Hi Lei, I'll try to answer to some of your questions since I wrote this dG example. In general it is not easy to identify which is the most expensive portion of a code and libMesh developers make extensive use of profiling tools. Something might be inefficient in your specific application but efficiency concerns imply that you have something to compare with. > > In this example, the Laplace equation is solved using DG with interior penalty method. So the main job is to compute the mass matrix from the element volume integration and surface jump integration. It is done element by element with the help of element iterator. I know all of the elements organized as a quadforest and only the active items need to be looped. I guess you mean stiffness matrix. > > so does this mean when we need to reach to the next active element, const_element_iterator++ need to go through the quadforest and pass several nonactive parent elements then get to the correct element pointer to the next active element? If the answer is true. Is it too expensive to find an element in a solver? > > The other thing is the metrics computing such as Jacobian, xi_x xi_y eta_x eta_y and face normal etc. Do those metrics computed several times using FE::FEMap? If the mesh is fixed in space, we only need to compute them once and store them somewhere. > > Same thing happens when computing quadrature points in physical domain and value of shape function/ its derivation at those points in computational domain. I think those are computed in >  > fe>reinit(elem) >  > Those values do not change during the calculation and should be computed only once. I think they are in the deepest loop and will eat a lot of cpu time. > You can always store quantities that you need several times but this might eat up a lot of memory. Accessing to memory might be expensive and sometimes it might be even faster to recompute. The libMesh approach is to recompute everything. In your application you might store something but, when the problem you need to solve reaches a critical size, you want to store quantities that are really expensive to compute. I think that one important point is time integration. In explicit solvers assembly times dominates and it might be useful to store FE related quantities. In implicit solvers usually the memory is used to store the global system matrix, the preconditioner ecc... > Last one, to compute the flux jump at flux points on the common surface of two cells with different h levels. The coordinates and normals of the flux quadrature points on the both side of element are computed several times if we use a residual based scheme. It does not change at each refinement level. Is there any efficient way to handle those kind of situation: flux jump calculation at a surface with hanging node? When you do hrefinement the calculation of interface quantities is actually more expensive since you need to find matching quadrature points on the sides of neighboring elements. If you use reference frame basis functions starting from a physical frame quadrature point you need to find the corresponding reference frame quadrature point on the neighbor. This requires to invert the reference to physical frame map by means of the Newton method. > > Or those are just for demo only. Those efficiency problem get even worse for a scheme need residual jacobian at each time step. Do we need to use FEMap explicitly and store the metrics for each element/face? So we don't need to compute them more than once. This is just a demo that make sense for the Laplace equation and it shows how to compute the quantities you need. If you want to store quantities you will need to care care of that. > > Thanks a lot for your time. Greetings Lorenzo > > > > Sincerely Yours, > > Lei Shi >  >  > Live Security Virtual Conference > Exclusive live event will cover all the ways today's security and > threat landscape has changed and how IT managers can respond. Discussions > will include endpoint security, mobile security and the latest in malware > threats. http://www.accelacomm.com/jaw/sfrnl04242012/114/50122263/_______________________________________________ > Libmeshdevel mailing list > Libmeshdevel@... > https://lists.sourceforge.net/lists/listinfo/libmeshdevel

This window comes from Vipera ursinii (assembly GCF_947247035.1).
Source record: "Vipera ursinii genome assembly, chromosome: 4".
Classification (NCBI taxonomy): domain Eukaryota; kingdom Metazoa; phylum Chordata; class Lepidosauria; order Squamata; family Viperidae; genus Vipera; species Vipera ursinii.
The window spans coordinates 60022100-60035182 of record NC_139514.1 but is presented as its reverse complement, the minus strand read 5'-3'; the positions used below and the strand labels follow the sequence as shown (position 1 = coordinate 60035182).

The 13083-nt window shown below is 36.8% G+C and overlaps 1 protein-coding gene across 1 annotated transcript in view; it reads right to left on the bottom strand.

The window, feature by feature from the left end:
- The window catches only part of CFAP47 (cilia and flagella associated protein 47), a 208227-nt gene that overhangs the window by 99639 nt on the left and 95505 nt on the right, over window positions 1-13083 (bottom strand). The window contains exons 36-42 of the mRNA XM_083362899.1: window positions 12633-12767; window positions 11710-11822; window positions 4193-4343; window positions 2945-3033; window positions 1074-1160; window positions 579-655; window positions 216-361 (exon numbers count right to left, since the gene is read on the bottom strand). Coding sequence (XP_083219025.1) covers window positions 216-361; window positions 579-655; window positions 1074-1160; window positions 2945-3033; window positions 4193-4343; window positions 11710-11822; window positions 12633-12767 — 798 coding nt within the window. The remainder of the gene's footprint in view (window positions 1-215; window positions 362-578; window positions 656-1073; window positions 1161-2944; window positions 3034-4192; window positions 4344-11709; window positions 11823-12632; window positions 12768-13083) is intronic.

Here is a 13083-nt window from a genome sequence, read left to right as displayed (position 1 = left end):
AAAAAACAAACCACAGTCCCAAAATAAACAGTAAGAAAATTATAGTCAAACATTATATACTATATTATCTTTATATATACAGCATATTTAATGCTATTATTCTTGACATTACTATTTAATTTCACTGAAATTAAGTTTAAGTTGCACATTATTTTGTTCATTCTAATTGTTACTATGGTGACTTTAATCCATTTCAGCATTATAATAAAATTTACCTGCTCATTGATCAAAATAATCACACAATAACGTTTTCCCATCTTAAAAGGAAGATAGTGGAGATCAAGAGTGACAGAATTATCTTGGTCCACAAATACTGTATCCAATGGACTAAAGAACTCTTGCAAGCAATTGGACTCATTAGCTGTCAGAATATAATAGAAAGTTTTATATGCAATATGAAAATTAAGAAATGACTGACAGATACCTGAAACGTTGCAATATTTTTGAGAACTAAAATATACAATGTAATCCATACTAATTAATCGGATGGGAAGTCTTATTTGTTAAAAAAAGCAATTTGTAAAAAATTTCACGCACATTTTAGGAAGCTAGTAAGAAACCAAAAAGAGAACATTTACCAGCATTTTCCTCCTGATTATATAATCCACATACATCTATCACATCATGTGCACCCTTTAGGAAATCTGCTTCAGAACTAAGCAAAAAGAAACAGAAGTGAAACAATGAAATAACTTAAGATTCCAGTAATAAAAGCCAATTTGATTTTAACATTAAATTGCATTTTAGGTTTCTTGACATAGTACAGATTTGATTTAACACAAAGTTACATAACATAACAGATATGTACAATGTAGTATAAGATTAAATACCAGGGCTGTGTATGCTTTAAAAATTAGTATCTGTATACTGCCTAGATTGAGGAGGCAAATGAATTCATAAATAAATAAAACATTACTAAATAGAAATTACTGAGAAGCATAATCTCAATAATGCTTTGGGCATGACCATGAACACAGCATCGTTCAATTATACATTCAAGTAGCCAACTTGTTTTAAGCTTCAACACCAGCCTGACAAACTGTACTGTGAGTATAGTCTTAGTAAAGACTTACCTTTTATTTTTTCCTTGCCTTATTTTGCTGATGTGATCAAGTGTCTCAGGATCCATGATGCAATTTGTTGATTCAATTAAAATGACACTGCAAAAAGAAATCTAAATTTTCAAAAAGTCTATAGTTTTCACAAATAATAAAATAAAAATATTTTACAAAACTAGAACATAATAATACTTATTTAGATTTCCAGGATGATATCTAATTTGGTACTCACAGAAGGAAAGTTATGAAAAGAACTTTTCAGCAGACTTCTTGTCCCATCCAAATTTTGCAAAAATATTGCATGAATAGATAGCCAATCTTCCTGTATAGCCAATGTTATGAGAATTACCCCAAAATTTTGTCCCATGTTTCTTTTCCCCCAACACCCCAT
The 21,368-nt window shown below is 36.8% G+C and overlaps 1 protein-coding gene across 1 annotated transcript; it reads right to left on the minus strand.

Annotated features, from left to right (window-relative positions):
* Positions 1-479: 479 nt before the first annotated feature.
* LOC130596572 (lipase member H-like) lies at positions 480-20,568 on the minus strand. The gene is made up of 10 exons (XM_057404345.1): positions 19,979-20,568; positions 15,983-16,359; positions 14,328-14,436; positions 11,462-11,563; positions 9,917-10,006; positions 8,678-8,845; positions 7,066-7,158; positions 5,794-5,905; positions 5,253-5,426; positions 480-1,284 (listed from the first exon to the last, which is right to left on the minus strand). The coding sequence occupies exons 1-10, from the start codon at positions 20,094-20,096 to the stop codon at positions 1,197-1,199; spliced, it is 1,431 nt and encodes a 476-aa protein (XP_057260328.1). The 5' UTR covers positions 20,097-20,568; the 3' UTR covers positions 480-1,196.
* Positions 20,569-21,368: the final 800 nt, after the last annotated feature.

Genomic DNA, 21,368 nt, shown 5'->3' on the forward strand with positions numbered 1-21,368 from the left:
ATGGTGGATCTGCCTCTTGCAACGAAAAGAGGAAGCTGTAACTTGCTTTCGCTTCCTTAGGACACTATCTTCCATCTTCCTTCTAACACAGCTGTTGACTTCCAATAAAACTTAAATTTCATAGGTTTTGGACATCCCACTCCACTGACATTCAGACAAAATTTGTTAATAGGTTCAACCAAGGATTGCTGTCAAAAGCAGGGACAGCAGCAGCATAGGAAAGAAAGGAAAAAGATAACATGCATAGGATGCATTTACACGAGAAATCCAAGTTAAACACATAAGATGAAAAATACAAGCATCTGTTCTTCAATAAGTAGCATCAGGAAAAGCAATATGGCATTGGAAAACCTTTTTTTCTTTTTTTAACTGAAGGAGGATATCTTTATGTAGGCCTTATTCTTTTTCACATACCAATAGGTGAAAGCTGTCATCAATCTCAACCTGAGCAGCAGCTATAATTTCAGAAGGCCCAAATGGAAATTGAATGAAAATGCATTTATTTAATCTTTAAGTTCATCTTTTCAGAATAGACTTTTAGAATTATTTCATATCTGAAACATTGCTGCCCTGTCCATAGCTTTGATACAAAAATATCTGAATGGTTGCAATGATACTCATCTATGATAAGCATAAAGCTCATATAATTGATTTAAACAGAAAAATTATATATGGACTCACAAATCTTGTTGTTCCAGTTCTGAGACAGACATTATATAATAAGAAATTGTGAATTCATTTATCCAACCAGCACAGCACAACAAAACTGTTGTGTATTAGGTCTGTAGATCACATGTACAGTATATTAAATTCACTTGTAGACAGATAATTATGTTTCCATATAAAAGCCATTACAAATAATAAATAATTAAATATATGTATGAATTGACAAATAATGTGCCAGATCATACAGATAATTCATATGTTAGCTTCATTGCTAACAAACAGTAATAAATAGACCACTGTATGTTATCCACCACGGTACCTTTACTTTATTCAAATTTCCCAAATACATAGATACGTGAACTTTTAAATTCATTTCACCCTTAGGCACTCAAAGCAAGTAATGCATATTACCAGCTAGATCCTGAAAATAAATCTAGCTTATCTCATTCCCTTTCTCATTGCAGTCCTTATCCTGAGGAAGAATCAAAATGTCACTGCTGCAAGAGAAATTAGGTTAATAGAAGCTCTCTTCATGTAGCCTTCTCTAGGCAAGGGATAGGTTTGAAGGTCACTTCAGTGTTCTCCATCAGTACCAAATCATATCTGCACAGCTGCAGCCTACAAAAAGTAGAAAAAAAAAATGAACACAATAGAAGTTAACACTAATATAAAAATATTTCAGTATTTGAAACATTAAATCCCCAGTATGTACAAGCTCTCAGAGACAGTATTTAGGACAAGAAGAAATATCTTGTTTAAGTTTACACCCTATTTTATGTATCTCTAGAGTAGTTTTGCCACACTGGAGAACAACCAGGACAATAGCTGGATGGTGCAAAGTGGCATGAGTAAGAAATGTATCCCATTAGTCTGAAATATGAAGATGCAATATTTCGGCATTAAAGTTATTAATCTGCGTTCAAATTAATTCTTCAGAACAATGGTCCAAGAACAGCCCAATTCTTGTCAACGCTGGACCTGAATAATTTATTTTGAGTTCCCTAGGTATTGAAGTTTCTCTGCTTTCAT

From: 蔡园武 <yuanwucai@gm...>  20120829 06:03:53